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Professor Pharoah questions whether the increased rate of cerebral
palsy among newborn infants who were randomly allocated early postnatal
dexamethasone therapy in the trial by Shinwell et al might be because
dexamethasone increased survival of infants who were impaired before
birth, and not because dexamethasone caused cerebral impairment.
However, two recent systematic reviews of randomise...
However, two recent systematic reviews of randomised trials of
postnatal dexamethasone therapy in infants at risk of chronic lung disease
do not support this hypothesis. Halliday and Ehrenkrantz found no
difference in survival in trials of dexamethasone given within 96 hours of
birth. Doyle and Davis found no difference in survival, overall or in
any subgroups, in trials of dexamethasone therapy at any time after birth. Both reviews concluded that postnatal dexamethasone may cause
neurological dysfunction and called for further trials with appropriate
Professor Doyle is currently co-ordinating such a trial in infants
under 1000 g or less than 29 weeks who are ventilated after 7 days from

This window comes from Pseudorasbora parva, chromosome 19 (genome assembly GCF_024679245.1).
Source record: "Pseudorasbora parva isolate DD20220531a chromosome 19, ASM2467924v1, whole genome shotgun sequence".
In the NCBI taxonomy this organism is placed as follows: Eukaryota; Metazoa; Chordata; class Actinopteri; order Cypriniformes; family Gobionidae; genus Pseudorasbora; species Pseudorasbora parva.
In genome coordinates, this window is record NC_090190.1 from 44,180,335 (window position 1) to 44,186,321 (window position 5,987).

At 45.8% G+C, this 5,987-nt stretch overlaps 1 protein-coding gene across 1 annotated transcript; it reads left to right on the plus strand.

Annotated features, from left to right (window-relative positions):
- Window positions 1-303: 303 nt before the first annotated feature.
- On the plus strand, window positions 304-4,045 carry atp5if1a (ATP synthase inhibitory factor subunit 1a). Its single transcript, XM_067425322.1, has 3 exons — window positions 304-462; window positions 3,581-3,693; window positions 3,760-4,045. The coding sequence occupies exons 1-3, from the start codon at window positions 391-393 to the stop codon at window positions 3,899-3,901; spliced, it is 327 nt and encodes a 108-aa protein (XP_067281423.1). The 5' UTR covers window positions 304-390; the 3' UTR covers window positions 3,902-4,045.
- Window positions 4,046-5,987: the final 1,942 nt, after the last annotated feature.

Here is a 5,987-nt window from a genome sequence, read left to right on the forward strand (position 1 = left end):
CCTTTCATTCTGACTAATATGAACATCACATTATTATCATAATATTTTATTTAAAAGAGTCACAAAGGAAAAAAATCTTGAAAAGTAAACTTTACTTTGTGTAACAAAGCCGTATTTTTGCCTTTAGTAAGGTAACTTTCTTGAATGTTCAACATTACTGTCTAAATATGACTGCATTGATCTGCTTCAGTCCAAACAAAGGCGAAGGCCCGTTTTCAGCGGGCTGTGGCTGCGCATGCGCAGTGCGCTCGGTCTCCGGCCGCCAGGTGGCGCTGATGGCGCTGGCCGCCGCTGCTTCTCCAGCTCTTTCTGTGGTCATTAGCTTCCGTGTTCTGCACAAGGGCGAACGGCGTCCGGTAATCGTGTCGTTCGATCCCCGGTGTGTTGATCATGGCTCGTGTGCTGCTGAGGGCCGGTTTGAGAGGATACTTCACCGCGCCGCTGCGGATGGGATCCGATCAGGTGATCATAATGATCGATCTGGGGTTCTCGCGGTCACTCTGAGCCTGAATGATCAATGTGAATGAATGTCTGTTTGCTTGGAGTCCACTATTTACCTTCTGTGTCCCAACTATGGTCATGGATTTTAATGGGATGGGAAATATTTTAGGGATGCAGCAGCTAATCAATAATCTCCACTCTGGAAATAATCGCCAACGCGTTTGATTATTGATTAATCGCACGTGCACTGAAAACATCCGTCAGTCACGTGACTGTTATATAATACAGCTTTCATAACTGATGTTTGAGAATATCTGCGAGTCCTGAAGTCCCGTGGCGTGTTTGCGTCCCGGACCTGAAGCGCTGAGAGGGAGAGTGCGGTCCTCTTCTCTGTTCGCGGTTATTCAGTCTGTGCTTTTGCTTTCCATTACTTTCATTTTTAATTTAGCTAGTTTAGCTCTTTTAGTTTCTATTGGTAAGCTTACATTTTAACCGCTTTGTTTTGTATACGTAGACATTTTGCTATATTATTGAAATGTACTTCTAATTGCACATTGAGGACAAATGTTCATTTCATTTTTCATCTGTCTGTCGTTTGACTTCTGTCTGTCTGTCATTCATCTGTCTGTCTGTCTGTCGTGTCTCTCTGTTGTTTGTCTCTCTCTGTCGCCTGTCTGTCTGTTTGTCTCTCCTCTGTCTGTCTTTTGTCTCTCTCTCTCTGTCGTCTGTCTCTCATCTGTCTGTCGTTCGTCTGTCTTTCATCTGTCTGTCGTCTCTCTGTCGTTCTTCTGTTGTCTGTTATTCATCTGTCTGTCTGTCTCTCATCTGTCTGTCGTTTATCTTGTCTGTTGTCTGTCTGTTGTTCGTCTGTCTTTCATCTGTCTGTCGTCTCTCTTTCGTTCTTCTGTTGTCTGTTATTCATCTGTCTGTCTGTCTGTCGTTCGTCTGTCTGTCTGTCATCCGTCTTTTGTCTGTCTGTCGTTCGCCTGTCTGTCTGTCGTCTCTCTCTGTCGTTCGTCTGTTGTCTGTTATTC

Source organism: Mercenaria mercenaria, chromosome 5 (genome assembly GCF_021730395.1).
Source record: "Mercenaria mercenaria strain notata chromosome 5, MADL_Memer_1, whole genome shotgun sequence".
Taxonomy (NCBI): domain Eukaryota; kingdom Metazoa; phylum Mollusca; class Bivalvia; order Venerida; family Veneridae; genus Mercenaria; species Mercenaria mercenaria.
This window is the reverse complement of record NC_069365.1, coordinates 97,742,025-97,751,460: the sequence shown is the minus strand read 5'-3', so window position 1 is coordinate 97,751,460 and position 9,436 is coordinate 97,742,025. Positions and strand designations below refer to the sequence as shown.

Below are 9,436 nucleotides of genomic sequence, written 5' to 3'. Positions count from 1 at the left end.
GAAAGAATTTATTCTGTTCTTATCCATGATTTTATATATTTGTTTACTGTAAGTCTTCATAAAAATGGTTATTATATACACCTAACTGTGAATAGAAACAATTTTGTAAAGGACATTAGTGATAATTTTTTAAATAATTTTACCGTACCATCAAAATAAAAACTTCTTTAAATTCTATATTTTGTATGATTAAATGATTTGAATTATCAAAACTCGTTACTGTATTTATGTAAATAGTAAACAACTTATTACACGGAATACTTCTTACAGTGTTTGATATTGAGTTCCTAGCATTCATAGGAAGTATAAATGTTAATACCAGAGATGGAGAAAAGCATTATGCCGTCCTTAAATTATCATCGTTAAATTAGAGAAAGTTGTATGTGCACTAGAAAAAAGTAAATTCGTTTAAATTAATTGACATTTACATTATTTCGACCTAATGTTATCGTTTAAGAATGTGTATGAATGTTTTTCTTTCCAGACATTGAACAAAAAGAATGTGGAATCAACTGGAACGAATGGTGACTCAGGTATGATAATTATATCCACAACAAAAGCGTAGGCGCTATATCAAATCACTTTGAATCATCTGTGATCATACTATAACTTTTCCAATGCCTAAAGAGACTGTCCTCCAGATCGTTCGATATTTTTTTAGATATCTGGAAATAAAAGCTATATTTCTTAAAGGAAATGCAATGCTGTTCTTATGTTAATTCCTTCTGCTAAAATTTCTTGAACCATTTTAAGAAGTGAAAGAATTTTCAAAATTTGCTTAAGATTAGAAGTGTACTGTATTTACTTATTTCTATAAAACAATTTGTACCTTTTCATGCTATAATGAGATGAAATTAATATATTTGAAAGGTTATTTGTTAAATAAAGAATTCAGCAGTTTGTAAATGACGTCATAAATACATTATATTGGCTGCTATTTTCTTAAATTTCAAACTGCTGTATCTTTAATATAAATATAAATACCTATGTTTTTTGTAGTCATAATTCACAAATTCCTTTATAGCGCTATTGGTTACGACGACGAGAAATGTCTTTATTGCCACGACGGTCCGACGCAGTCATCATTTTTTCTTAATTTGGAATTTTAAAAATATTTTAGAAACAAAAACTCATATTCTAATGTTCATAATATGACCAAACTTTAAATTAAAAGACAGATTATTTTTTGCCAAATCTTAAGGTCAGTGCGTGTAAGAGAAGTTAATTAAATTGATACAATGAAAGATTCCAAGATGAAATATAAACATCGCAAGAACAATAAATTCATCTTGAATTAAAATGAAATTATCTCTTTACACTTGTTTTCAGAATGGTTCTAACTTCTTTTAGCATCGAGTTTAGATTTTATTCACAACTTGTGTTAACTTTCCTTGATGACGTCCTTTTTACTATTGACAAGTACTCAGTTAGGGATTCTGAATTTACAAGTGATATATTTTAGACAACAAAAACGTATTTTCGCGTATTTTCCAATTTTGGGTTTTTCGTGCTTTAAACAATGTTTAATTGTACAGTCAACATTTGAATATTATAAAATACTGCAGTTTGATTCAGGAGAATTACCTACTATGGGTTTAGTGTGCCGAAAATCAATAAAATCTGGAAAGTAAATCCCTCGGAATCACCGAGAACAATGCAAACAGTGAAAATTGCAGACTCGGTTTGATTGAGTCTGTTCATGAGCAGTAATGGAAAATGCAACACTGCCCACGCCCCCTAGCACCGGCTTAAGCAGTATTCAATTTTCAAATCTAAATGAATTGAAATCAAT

birth (the DART study, Dexamethasone in tiny infants - a Randomised
Trial). Those interested in participating in this important study are
very welcome to contact him at firstname.lastname@example.org.
Professor of Neonatal Medicine
Westmead Hospital and The Children's Hospital at Westmead
University of Sydney, Australia
(1) Shinwell ES, Karplus M, Reich D et al. Early postnatal
dexamethasone treatment and incidence of cerebral palsy. Arch Dis Child Fetal Neonatal Ed 2000;83:F177-81.
(2) Halliday HL, Ehrenkranz RA. Early postnatal (<96 hours) corticosteroids for preventing chronic lung disease in preterm infants. (Cochrane Review). In: Cochrane Library, Issue 1, 2001. Oxford: Update Software.
(3) Doyle L, Davis P. Postnatal corticosteroids in preterm infants: systematic review of effects on mortality and motor function. J Paediatr Child Health 2000;36:101-7.